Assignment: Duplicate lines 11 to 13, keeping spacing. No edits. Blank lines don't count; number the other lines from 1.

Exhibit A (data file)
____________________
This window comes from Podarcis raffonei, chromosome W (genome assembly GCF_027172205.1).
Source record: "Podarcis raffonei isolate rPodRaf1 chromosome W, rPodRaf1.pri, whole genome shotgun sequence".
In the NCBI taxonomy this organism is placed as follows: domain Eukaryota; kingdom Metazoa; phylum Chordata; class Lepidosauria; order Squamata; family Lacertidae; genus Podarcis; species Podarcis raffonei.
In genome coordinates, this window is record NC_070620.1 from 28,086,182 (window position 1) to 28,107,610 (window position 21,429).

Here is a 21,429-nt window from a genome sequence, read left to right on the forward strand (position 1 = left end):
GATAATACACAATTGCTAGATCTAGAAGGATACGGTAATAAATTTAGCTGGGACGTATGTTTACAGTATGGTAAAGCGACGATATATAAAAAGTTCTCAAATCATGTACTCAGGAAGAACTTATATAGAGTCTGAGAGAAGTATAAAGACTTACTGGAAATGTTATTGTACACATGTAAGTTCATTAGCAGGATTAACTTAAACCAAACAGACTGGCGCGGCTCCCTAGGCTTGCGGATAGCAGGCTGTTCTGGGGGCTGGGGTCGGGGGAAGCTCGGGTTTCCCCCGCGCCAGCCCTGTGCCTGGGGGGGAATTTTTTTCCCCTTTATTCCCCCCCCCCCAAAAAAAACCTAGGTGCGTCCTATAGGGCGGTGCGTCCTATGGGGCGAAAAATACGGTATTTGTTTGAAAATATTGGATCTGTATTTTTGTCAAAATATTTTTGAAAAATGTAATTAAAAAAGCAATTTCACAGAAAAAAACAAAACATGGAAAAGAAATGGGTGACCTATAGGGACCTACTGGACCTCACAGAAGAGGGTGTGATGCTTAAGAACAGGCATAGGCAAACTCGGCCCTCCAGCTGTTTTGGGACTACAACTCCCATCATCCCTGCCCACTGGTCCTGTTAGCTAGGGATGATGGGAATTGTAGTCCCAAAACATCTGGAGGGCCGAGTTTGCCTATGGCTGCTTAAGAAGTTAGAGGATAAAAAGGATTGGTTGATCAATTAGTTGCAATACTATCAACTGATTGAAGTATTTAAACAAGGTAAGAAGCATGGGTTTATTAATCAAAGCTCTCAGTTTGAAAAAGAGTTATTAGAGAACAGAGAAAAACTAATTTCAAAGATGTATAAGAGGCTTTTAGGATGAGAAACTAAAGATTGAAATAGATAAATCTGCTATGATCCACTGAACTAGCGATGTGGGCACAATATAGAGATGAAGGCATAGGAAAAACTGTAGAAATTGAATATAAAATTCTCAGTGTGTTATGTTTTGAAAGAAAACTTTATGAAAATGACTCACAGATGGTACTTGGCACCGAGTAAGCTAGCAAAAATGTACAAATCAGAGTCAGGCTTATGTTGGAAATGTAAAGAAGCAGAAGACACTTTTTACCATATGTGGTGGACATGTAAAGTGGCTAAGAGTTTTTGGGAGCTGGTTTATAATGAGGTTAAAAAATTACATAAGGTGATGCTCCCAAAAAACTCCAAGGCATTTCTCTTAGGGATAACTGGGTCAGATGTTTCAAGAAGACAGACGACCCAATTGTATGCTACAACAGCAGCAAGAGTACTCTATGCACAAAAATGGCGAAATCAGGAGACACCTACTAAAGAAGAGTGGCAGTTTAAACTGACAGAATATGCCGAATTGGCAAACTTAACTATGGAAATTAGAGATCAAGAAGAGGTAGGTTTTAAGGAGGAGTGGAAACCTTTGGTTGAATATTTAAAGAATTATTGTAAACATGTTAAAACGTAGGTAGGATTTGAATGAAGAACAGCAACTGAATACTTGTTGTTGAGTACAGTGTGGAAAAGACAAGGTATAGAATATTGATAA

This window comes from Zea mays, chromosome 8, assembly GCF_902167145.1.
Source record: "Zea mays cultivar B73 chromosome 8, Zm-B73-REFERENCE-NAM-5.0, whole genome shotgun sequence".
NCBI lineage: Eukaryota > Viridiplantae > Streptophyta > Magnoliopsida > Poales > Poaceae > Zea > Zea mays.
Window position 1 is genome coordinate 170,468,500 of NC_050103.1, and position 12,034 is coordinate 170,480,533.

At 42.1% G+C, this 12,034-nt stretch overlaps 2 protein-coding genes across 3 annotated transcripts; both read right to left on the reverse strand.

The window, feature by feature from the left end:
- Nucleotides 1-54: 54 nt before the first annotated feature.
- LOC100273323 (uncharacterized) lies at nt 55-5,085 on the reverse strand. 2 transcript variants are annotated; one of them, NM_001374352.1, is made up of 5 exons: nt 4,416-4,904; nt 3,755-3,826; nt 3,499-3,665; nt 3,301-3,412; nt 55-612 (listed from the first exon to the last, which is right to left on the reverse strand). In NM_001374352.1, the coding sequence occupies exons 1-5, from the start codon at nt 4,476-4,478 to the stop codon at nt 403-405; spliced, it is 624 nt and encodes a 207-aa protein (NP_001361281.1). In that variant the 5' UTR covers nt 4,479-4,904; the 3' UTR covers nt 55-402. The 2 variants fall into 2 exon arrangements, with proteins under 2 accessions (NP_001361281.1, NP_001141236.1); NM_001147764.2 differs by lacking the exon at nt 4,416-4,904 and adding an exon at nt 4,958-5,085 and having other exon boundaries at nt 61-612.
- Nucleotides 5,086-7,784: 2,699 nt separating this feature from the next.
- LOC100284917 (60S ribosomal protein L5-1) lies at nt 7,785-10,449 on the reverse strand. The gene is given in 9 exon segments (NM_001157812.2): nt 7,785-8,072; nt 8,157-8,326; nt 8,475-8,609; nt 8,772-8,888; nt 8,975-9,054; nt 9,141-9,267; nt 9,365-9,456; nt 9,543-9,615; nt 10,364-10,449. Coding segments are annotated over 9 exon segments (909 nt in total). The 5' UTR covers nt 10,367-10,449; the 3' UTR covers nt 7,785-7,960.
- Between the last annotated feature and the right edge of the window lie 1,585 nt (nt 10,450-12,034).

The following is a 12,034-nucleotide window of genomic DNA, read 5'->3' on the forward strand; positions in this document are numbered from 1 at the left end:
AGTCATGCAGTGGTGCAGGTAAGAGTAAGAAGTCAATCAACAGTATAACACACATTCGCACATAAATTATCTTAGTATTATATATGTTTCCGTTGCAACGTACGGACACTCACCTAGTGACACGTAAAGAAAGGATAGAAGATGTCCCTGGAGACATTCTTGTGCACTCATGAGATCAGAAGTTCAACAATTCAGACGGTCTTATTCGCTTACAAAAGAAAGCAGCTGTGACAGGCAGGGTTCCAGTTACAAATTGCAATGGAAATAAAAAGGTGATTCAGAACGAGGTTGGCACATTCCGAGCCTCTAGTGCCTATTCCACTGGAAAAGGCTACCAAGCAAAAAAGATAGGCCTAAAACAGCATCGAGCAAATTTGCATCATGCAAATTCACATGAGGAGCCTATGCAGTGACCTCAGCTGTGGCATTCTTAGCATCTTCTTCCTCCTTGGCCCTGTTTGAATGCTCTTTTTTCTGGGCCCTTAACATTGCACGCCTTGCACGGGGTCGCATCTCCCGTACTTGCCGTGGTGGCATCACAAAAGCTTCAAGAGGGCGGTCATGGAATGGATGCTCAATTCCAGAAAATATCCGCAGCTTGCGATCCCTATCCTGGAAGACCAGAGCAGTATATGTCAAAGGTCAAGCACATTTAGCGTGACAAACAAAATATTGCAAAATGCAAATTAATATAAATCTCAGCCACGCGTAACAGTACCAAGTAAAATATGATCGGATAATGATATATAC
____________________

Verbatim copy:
At 42.1% G+C, this 12,034-nt stretch overlaps 2 protein-coding genes across 3 annotated transcripts; both read right to left on the reverse strand.

The window, feature by feature from the left end:
- Nucleotides 1-54: 54 nt before the first annotated feature.